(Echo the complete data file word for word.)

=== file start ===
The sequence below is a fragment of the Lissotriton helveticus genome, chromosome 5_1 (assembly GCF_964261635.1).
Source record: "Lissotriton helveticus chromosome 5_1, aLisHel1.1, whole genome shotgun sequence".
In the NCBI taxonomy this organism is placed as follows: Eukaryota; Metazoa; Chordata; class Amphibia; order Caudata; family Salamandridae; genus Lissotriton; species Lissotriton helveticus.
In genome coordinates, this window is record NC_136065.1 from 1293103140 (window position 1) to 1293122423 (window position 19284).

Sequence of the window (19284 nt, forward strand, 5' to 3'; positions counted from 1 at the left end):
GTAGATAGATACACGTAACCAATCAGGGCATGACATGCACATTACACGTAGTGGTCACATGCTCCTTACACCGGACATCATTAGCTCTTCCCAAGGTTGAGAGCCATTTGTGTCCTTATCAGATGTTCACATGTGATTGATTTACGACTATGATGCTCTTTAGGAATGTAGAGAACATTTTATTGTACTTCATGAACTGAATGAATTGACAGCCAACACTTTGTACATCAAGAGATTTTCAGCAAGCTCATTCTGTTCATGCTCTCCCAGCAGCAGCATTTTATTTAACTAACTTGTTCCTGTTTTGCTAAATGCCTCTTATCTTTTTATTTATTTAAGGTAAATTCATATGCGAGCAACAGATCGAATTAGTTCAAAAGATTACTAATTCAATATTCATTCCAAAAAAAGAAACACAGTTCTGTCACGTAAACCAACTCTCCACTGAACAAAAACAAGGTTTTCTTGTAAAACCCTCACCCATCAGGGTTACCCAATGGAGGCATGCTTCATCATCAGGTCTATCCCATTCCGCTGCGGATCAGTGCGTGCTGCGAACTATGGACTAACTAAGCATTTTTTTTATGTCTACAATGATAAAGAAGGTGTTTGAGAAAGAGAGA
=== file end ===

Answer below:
The sequence below is a fragment of the Lissotriton helveticus genome, chromosome 5_1 (assembly GCF_964261635.1).
Source record: "Lissotriton helveticus chromosome 5_1, aLisHel1.1, whole genome shotgun sequence".
In the NCBI taxonomy this organism is placed as follows: Eukaryota; Metazoa; Chordata; class Amphibia; order Caudata; family Salamandridae; genus Lissotriton; species Lissotriton helveticus.
In genome coordinates, this window is record NC_136065.1 from 1293103140 (window position 1) to 1293122423 (window position 19284).

Sequence of the window (19284 nt, forward strand, 5' to 3'; positions counted from 1 at the left end):
GTAGATAGATACACGTAACCAATCAGGGCATGACATGCACATTACACGTAGTGGTCACATGCTCCTTACACCGGACATCATTAGCTCTTCCCAAGGTTGAGAGCCATTTGTGTCCTTATCAGATGTTCACATGTGATTGATTTACGACTATGATGCTCTTTAGGAATGTAGAGAACATTTTATTGTACTTCATGAACTGAATGAATTGACAGCCAACACTTTGTACATCAAGAGATTTTCAGCAAGCTCATTCTGTTCATGCTCTCCCAGCAGCAGCATTTTATTTAACTAACTTGTTCCTGTTTTGCTAAATGCCTCTTATCTTTTTATTTATTTAAGGTAAATTCATATGCGAGCAACAGATCGAATTAGTTCAAAAGATTACTAATTCAATATTCATTCCAAAAAAAGAAACACAGTTCTGTCACGTAAACCAACTCTCCACTGAACAAAAACAAGGTTTTCTTGTAAAACCCTCACCCATCAGGGTTACCCAATGGAGGCATGCTTCATCATCAGGTCTATCCCATTCCGCTGCGGATCAGTGCGTGCTGCGAACTATGGACTAACTAAGCATTTTTTTTATGTCTACAATGATAAAGAAGGTGTTTGAGAAAGAGAGA